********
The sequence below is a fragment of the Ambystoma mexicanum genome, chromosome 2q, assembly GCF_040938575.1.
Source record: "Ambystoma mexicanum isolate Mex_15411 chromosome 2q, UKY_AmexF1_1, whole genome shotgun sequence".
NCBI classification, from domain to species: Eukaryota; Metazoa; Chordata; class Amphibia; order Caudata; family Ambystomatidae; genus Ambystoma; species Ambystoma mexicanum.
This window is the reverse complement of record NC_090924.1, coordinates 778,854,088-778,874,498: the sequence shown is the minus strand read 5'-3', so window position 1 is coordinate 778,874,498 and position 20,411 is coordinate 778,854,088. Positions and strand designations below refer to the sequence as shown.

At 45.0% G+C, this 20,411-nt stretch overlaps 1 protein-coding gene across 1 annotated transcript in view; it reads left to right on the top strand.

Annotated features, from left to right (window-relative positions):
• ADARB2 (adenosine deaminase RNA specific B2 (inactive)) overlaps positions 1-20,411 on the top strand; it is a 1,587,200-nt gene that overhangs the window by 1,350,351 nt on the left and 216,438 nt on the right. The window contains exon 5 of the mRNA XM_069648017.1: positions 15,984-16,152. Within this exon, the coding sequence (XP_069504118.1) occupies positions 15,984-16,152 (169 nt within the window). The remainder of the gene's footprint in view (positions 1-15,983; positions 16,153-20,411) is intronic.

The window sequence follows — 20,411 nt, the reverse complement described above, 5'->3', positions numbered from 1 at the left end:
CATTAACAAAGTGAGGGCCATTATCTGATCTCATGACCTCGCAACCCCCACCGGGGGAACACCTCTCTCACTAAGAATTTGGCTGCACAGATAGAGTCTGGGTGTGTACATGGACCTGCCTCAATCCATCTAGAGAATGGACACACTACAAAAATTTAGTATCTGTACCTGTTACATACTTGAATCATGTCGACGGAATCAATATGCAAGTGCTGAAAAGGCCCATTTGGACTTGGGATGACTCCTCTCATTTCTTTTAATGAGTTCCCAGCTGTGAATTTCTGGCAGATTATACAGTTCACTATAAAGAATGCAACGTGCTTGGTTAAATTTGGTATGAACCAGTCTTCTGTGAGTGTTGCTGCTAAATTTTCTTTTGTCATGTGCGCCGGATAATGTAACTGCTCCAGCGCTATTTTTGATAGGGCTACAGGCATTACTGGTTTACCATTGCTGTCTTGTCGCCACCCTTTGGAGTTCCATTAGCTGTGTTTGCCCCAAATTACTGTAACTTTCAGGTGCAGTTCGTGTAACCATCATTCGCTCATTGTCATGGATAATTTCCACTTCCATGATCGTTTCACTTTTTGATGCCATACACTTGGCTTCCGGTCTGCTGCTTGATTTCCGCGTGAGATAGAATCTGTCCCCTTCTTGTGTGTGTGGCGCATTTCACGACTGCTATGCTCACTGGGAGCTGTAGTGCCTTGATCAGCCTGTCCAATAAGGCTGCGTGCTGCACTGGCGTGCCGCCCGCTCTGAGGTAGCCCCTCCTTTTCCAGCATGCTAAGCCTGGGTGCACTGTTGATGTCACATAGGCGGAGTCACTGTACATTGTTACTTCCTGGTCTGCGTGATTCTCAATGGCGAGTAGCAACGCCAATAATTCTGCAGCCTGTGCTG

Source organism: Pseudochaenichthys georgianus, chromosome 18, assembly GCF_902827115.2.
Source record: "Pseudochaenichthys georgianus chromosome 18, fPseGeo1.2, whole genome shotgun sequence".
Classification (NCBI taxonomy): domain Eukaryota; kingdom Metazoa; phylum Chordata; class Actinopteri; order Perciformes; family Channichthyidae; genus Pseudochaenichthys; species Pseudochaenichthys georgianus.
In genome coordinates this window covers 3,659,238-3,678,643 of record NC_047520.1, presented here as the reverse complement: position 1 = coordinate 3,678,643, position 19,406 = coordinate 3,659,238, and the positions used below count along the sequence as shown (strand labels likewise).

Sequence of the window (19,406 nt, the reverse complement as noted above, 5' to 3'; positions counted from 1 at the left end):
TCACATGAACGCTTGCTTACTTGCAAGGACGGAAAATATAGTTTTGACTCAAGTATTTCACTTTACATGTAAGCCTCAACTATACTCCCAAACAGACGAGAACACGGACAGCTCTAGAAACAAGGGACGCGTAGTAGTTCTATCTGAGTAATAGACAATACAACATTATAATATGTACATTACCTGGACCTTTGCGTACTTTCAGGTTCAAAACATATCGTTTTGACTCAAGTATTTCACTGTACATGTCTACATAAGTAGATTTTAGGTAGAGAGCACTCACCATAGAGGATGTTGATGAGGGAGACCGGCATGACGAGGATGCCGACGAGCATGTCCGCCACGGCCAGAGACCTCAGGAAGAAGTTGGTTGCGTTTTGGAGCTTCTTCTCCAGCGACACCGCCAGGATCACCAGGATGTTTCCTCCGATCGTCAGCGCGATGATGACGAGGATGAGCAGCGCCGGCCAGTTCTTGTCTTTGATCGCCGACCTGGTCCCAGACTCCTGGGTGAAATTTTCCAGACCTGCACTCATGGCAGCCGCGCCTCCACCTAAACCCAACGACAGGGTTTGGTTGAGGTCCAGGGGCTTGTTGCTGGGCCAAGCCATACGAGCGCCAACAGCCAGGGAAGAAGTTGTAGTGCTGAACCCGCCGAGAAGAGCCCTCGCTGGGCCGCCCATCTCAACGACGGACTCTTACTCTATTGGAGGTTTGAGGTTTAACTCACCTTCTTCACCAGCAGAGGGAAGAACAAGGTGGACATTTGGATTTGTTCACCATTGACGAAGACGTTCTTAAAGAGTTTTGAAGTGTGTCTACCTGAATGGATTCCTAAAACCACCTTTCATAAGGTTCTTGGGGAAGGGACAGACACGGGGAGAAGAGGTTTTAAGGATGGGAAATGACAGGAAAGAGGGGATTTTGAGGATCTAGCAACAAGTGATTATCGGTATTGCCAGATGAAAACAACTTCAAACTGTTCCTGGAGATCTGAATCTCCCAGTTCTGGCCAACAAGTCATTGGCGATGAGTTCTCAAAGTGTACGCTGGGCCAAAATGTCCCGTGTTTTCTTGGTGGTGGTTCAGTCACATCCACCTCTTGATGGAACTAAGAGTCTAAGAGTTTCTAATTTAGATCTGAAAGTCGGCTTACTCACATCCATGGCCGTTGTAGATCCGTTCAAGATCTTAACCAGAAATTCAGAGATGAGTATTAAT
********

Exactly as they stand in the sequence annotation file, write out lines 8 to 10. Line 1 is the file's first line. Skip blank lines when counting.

The window sequence follows — 20,411 nt, the reverse complement described above, 5'->3', positions numbered from 1 at the left end:
CATTAACAAAGTGAGGGCCATTATCTGATCTCATGACCTCGCAACCCCCACCGGGGGAACACCTCTCTCACTAAGAATTTGGCTGCACAGATAGAGTCTGGGTGTGTACATGGACCTGCCTCAATCCATCTAGAGAATGGACACACTACAAAAATTTAGTATCTGTACCTGTTACATACTTGAATCATGTCGACGGAATCAATATGCAAGTGCTGAAAAGGCCCATTTGGACTTGGGATGACTCCTCTCATTTCTTTTAATGAGTTCCCAGCTGTGAATTTCTGGCAGATTATACAGTTCACTATAAAGAATGCAACGTGCTTGGTTAAATTTGGTATGAACCAGTCTTCTGTGAGTGTTGCTGCTAAATTTTCTTTTGTCATGTGCGCCGGATAATGTAACTGCTCCAGCGCTATTTTTGATAGGGCTACAGGCATTACTGGTTTACCATTGCTGTCTTGTCGCCACCCTTTGGAGTTCCATTAGCTGTGTTTGCCCCAAATTACTGTAACTTTCAGGTGCAGTTCGTGTAACCATCATTCGCTCATTGTCATGGATAATTTCCACTTCCATGATCGTTTCACTTTTTGATGCCATACACTTGGCTTCCGGTCTGCTGCTTGATTTCCGCGTGAGATAGAATCTGTCCCCTTCTTGTGTGTGTGGCGCATTTCACGACTGCTATGCTCACTGGGAGCTGTAGTGCCTTGATCAGCCTGTCCAATAAGGCTGCGTGCTGCACTGGCGTGCCGCCCGCTCTGAGGTAGCCCCTCCTTTTCCAGCATGCTAAGCCTGGGTGCACTGTTGATGTCACATAGGCGGAGTCACTGTACATTGTTACTTCCTGGTCTGCGTGATTCTCAATGGCGAGTAGCAACGCCAATAATTCTGCAGCCTGTGCTG

Source organism: Pseudochaenichthys georgianus, chromosome 18, assembly GCF_902827115.2.